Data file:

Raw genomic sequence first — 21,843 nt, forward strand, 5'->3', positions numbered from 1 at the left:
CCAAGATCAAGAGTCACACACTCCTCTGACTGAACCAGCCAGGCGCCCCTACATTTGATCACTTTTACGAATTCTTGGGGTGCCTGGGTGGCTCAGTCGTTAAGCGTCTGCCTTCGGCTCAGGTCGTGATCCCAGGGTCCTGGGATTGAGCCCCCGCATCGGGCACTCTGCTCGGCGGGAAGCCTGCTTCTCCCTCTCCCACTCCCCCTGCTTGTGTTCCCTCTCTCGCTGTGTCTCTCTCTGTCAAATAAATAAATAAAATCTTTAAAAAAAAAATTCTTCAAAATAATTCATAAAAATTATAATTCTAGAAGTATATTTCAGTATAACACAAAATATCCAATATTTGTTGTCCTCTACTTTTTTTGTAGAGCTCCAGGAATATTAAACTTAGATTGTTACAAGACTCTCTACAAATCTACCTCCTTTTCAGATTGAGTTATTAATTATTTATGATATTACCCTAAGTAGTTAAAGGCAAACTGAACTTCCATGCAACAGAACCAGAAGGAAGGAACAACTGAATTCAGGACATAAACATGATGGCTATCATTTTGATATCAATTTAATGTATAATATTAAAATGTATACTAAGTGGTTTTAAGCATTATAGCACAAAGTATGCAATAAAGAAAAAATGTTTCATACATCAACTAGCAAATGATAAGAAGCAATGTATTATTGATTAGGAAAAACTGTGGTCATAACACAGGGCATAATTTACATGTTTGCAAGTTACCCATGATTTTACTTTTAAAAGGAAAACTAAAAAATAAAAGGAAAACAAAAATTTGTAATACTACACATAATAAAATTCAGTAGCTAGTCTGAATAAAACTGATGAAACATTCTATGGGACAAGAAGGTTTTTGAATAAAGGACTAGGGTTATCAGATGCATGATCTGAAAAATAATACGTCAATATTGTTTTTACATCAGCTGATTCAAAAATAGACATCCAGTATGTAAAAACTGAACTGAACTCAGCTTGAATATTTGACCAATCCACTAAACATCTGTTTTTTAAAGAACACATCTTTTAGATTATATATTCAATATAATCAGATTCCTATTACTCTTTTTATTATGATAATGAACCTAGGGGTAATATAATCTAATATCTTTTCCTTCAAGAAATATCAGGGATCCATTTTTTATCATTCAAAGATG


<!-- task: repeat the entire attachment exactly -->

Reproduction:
Raw genomic sequence first — 21,843 nt, forward strand, 5'->3', positions numbered from 1 at the left:
CCAAGATCAAGAGTCACACACTCCTCTGACTGAACCAGCCAGGCGCCCCTACATTTGATCACTTTTACGAATTCTTGGGGTGCCTGGGTGGCTCAGTCGTTAAGCGTCTGCCTTCGGCTCAGGTCGTGATCCCAGGGTCCTGGGATTGAGCCCCCGCATCGGGCACTCTGCTCGGCGGGAAGCCTGCTTCTCCCTCTCCCACTCCCCCTGCTTGTGTTCCCTCTCTCGCTGTGTCTCTCTCTGTCAAATAAATAAATAAAATCTTTAAAAAAAAAATTCTTCAAAATAATTCATAAAAATTATAATTCTAGAAGTATATTTCAGTATAACACAAAATATCCAATATTTGTTGTCCTCTACTTTTTTTGTAGAGCTCCAGGAATATTAAACTTAGATTGTTACAAGACTCTCTACAAATCTACCTCCTTTTCAGATTGAGTTATTAATTATTTATGATATTACCCTAAGTAGTTAAAGGCAAACTGAACTTCCATGCAACAGAACCAGAAGGAAGGAACAACTGAATTCAGGACATAAACATGATGGCTATCATTTTGATATCAATTTAATGTATAATATTAAAATGTATACTAAGTGGTTTTAAGCATTATAGCACAAAGTATGCAATAAAGAAAAAATGTTTCATACATCAACTAGCAAATGATAAGAAGCAATGTATTATTGATTAGGAAAAACTGTGGTCATAACACAGGGCATAATTTACATGTTTGCAAGTTACCCATGATTTTACTTTTAAAAGGAAAACTAAAAAATAAAAGGAAAACAAAAATTTGTAATACTACACATAATAAAATTCAGTAGCTAGTCTGAATAAAACTGATGAAACATTCTATGGGACAAGAAGGTTTTTGAATAAAGGACTAGGGTTATCAGATGCATGATCTGAAAAATAATACGTCAATATTGTTTTTACATCAGCTGATTCAAAAATAGACATCCAGTATGTAAAAACTGAACTGAACTCAGCTTGAATATTTGACCAATCCACTAAACATCTGTTTTTTAAAGAACACATCTTTTAGATTATATATTCAATATAATCAGATTCCTATTACTCTTTTTATTATGATAATGAACCTAGGGGTAATATAATCTAATATCTTTTCCTTCAAGAAATATCAGGGATCCATTTTTTATCATTCAAAGATG